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A second wind for your maritime career?

15 February 2021

Rob Coston speaks to Kerrie Forster, CEO of the Workboat Association, about opportunities for seafarers in offshore wind

When Boris Johnson announced that his government would make Britain 'the world leader in clean wind energy' at the Conservative Party Conference in October, there was some scepticism.

His commitment to offshore wind – part of the government's pledge to reach net zero emissions by 2050 – involves a £160 million investment in ports and factories and will create 2,000 jobs in construction and support 60,000 more, according to the prime minister.

Yet only seven years ago Johnson described wind turbines as 'moaning seagull-slicers' that couldn't 'pull the skin off a rice pudding' So how likely is his government to deliver?

According to Kerrie Forster, CEO of the Workboat Association, 'very likely'.

Money and jobs

Kerrie Forster, CEO of the Workboat Association

Forster, who took on the role of CEO almost two years ago, is head of the trade, skills and safety standards association for the workboat industry, a body that represents over 150 organisations, collectively operating more than 650 vessels.

He believes that offshore wind is extremely attractive to the government for two crucial reasons: money and jobs:

'This is an industry that brings new money to the UK – we are one of the world leaders in terms of numbers of turbines in the water – but there is no UK wind park owner or operator. That can be a double-edged sword, but it does mean that a large slice of the billions being invested is non-UK money, which means more going into the UK pot.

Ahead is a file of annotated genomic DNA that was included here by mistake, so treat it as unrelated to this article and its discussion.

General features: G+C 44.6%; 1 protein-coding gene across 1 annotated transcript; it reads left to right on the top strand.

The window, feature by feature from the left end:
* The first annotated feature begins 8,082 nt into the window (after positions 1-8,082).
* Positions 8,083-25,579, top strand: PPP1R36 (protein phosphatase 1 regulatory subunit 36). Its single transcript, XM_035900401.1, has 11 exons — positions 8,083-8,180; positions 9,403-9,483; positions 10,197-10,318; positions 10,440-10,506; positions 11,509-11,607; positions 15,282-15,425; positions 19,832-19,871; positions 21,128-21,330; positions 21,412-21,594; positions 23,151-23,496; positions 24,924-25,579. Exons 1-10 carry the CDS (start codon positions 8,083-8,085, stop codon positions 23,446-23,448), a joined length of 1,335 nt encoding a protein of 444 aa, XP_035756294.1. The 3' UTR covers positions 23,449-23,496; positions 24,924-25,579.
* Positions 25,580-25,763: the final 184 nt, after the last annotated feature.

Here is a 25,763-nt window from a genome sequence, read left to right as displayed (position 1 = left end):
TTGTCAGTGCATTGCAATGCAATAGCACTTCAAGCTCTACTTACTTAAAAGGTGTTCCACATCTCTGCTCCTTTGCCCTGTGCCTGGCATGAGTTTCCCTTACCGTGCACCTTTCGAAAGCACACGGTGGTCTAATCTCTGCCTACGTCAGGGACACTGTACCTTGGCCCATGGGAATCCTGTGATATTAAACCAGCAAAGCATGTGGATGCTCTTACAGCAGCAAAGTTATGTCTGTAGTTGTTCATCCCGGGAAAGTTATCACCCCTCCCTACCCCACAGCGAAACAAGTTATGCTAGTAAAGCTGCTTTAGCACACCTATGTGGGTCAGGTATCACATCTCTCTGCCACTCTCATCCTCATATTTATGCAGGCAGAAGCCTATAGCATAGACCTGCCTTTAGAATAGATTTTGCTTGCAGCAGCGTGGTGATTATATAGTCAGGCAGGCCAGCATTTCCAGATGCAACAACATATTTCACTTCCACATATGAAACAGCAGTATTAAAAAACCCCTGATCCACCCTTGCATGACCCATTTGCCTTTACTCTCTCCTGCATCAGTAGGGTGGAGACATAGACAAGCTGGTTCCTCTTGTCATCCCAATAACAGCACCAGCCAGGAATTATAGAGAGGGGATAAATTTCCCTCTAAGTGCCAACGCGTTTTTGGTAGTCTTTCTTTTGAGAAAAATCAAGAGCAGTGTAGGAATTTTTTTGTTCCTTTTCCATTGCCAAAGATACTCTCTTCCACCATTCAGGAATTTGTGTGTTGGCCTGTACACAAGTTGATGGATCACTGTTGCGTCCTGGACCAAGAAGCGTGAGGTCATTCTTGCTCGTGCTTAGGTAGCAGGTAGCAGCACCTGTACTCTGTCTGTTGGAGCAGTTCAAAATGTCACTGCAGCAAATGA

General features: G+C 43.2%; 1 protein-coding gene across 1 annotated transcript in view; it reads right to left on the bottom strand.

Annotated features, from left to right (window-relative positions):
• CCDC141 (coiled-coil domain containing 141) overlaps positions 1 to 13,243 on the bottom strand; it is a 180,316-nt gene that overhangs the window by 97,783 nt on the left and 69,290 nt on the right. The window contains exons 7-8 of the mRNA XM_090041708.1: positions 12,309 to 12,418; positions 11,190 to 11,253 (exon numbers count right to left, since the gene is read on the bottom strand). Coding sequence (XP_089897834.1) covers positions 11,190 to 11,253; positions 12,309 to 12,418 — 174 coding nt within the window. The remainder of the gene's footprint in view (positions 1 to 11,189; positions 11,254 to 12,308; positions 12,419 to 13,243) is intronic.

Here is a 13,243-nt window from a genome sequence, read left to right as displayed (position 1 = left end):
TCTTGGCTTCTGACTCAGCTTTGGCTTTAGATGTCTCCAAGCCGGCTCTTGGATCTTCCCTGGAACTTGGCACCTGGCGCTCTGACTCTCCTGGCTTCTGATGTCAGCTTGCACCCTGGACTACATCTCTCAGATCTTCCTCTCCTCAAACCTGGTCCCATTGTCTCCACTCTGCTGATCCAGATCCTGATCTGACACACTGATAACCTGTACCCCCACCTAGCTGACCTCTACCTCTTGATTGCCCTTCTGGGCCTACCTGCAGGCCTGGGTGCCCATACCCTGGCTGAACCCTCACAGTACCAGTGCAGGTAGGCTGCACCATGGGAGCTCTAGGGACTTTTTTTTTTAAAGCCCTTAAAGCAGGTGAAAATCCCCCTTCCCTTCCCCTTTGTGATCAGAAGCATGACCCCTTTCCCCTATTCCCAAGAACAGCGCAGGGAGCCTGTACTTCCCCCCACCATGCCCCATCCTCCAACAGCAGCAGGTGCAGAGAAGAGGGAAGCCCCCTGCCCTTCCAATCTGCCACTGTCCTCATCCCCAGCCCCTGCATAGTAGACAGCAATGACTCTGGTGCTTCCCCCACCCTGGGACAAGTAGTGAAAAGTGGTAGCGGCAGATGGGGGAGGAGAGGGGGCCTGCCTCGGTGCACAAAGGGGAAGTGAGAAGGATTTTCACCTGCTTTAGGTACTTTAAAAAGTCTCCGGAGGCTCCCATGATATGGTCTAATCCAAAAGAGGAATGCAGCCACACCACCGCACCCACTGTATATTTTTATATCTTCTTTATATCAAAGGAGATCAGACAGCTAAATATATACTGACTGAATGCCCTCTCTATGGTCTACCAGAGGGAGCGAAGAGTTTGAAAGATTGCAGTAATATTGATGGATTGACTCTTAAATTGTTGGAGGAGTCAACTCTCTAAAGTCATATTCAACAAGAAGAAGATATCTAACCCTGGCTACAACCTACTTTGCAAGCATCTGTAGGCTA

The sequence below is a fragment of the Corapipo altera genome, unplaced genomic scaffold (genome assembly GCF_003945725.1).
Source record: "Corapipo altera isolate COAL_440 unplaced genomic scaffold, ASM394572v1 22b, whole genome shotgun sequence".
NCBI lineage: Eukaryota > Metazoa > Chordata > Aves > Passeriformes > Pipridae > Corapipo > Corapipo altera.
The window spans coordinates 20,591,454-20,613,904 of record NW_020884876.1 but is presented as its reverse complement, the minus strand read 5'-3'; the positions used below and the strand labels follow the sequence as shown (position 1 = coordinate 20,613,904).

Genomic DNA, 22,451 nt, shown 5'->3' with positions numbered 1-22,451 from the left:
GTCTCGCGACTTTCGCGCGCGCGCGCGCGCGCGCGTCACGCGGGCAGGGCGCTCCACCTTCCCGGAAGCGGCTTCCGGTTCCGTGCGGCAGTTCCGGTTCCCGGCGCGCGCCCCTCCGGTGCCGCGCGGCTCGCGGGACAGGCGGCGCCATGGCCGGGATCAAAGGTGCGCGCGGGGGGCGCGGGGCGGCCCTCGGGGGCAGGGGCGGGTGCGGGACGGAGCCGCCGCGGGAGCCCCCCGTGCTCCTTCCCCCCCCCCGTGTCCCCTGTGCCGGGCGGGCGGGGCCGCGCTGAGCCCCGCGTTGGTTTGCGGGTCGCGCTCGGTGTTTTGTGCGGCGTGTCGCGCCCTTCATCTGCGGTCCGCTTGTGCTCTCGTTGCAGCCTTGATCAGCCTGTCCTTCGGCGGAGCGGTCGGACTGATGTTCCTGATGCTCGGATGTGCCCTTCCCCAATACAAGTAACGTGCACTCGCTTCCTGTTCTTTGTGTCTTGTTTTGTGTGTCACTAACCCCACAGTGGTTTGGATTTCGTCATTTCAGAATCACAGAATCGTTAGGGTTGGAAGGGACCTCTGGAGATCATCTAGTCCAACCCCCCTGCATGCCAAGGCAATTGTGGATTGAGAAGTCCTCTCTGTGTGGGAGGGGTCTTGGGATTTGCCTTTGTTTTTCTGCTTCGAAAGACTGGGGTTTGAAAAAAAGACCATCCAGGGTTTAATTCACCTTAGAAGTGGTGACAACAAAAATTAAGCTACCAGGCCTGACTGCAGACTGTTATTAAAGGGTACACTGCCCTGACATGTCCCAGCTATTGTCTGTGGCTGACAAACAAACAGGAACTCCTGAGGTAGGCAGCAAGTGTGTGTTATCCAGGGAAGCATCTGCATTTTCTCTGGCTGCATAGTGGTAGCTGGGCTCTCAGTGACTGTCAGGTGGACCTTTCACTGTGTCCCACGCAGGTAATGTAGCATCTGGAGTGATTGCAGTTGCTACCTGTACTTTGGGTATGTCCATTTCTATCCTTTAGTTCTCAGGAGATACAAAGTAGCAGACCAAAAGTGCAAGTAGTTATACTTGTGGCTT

'Secondly, in previous years the country has invested highly in the development and futureproofing of container ports and passenger terminals. Once your facilities get above a certain size, if you increase the number of containers coming into a terminal it doesn't always directly affect employment substantially; in general you have the same amount of equipment and people, they're just working a bit smarter and harder often helped by automation or specialist equipment. So that kind of growth doesn't change local economies – we don't employ thousands of stevedores anymore.

'Offshore wind, on the other hand, requires renovation of facilities. It has already been seen regenerating ports and coastal communities over the past few years; Grimsby is a classic example. We also have a fantastic national shipbuilding strategy being developed, and I hope this will include many support vessels being built here for offshore wind. The UK is the leader in small vessels for this market – this industry needs to expand and vessels must grow in size and complexity to meet both UK, European and indeed global objectives.'

Green growth for seafarers

There was already  an estimated £24 billion invested into offshore wind during the 2010s, according to energy analysts Aurora, with twice that needed to meet the government target of 40 gigawatts generated annually by 2030. If the money does come through seafarers will be much in demand to support offshore projects.

'Short- and medium-term we will need more and more seafarers,' says Forster, though he does express some fears for international employment if Covid travel restrictions are tightened even further.

The question is, where will they come from? Some may follow the traditional route of joining from other sectors of the maritime industry. When asked about the opportunities for seafarers who would like to move across from similar spheres – such as oil and gas – the Department for Transport pointed out the wording of the Offshore Wind Sector Deal agreed between the sector and government, announced in March 2019: 'The sector will establish an Investment in Talent Group … who will identify skills needs across the sector and develop curricula and accreditation to deepen the skills base. This includes developing an Offshore Energy Passport (recognised outside the UK) to accredit offshore workers and facilitate job-mobility between offshore renewable and extractive industries. It will also develop a mechanism to more easily facilitate the transfer of former military personnel with appropriate skills into the industry.'